It's true enough that his "second band" the Raconteurs provides Jack White with an outlet to fix whatever portion of his '70s jones is left unsated by his number-one outfit, the White Stripes—every song on the Raconteurs' new platter Consolers of the Lonely is fairly spilling over with paisley remnants of Me-decade reverie, nods to the Faces and first-generation funk and Elton John and even shit like Seals and Kroft, fergawdsakes, in addition to the expected maneuvers appropriated from Zep and the Stones and the Kinks. From the powerful opening kick of the title cut, the Racs' second release comes off like a sampler platter of classic FM radio highlights; so groovy, groove-laden and shades-down cool, it makes you want to slip on something less comfortable—maybe something in loud polyester—clap on a pair of headphones the size of mutant conch shells and mellow down easy on the orange Pucci print sectional sofa, doobie in hand.
But what separates the Raconteurs from so many other latter-day throwback rockers—most of whom seem poised in an attitude of almost slavish authenticity—is the essential Jack White-ness of it all—the braying, half-spoken vocal or the strangled guitar riff or the peculiarly White-ian turn of phrase. It lends the Racs' work a certain occasionally irksome sameness, but it also marks this particular brand of retro as distinctly their own. The story-song narratives on "The Switch and the Spur" and "Carolina Drama," for instance, are unmistakably the product of you-know-who, never mind the heavy layers of vintage sonics or the fact that the lyrics on "Switch" conjure the lone rider of America's "Horse With No Name." (Or is it Christopher Cross' "Ride Like the Wind"? Shudder to think.)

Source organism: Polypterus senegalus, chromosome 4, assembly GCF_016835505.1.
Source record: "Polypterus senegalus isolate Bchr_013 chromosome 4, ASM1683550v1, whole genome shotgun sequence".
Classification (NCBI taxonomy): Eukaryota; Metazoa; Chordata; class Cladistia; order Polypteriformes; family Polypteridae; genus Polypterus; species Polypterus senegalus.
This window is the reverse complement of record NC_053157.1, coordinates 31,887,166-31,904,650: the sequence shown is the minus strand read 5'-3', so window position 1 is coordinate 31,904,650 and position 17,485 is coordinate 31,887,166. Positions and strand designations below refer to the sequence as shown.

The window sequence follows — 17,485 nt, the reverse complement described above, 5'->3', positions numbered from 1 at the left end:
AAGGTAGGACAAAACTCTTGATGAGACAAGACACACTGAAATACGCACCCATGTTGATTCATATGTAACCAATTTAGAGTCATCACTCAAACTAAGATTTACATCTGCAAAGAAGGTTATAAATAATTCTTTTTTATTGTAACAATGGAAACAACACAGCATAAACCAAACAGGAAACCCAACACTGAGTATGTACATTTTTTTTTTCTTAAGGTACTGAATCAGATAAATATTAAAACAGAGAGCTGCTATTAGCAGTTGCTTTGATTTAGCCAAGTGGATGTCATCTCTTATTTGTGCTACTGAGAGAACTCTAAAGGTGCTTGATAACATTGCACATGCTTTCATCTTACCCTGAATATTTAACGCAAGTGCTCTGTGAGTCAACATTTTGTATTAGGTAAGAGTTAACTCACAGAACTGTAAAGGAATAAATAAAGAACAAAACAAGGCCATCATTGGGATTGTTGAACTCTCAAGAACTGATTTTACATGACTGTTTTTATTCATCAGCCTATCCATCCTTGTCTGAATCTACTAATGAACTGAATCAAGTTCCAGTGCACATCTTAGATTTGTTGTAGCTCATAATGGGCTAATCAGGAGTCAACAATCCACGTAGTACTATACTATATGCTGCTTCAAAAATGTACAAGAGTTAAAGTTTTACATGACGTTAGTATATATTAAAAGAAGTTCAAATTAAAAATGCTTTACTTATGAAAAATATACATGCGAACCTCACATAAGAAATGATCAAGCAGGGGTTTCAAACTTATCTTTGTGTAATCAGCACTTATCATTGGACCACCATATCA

But it's all for the good: Consolers of the Lonely is great fun, in large part because Jack's obviously having great fun doing it. No longer making more with less, as he and Meg so often do in the White Stripes, the Raconteurs is White's chance to do more with more.